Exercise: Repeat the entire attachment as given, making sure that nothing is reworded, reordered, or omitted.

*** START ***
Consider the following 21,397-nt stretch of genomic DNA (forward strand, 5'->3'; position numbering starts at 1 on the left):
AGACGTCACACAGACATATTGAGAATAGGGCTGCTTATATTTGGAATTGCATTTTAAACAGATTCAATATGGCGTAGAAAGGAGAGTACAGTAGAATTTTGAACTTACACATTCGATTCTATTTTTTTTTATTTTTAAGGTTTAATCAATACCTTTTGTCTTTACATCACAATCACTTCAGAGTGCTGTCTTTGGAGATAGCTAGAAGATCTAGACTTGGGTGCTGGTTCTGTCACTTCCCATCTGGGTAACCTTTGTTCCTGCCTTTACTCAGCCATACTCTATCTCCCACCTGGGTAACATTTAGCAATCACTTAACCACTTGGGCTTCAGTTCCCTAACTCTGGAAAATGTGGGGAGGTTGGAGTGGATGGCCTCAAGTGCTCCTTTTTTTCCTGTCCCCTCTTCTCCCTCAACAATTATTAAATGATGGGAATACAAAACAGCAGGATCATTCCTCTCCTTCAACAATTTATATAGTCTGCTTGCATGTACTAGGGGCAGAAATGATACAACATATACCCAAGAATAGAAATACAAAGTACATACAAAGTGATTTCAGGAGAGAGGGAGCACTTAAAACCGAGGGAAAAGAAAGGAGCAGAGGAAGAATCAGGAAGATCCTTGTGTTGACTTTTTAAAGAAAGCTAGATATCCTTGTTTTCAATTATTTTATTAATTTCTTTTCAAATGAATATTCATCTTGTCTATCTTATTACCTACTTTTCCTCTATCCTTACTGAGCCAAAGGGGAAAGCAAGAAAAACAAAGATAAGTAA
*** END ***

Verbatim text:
Consider the following 21,397-nt stretch of genomic DNA (forward strand, 5'->3'; position numbering starts at 1 on the left):
AGACGTCACACAGACATATTGAGAATAGGGCTGCTTATATTTGGAATTGCATTTTAAACAGATTCAATATGGCGTAGAAAGGAGAGTACAGTAGAATTTTGAACTTACACATTCGATTCTATTTTTTTTTATTTTTAAGGTTTAATCAATACCTTTTGTCTTTACATCACAATCACTTCAGAGTGCTGTCTTTGGAGATAGCTAGAAGATCTAGACTTGGGTGCTGGTTCTGTCACTTCCCATCTGGGTAACCTTTGTTCCTGCCTTTACTCAGCCATACTCTATCTCCCACCTGGGTAACATTTAGCAATCACTTAACCACTTGGGCTTCAGTTCCCTAACTCTGGAAAATGTGGGGAGGTTGGAGTGGATGGCCTCAAGTGCTCCTTTTTTTCCTGTCCCCTCTTCTCCCTCAACAATTATTAAATGATGGGAATACAAAACAGCAGGATCATTCCTCTCCTTCAACAATTTATATAGTCTGCTTGCATGTACTAGGGGCAGAAATGATACAACATATACCCAAGAATAGAAATACAAAGTACATACAAAGTGATTTCAGGAGAGAGGGAGCACTTAAAACCGAGGGAAAAGAAAGGAGCAGAGGAAGAATCAGGAAGATCCTTGTGTTGACTTTTTAAAGAAAGCTAGATATCCTTGTTTTCAATTATTTTATTAATTTCTTTTCAAATGAATATTCATCTTGTCTATCTTATTACCTACTTTTCCTCTATCCTTACTGAGCCAAAGGGGAAAGCAAGAAAAACAAAGATAAGTAA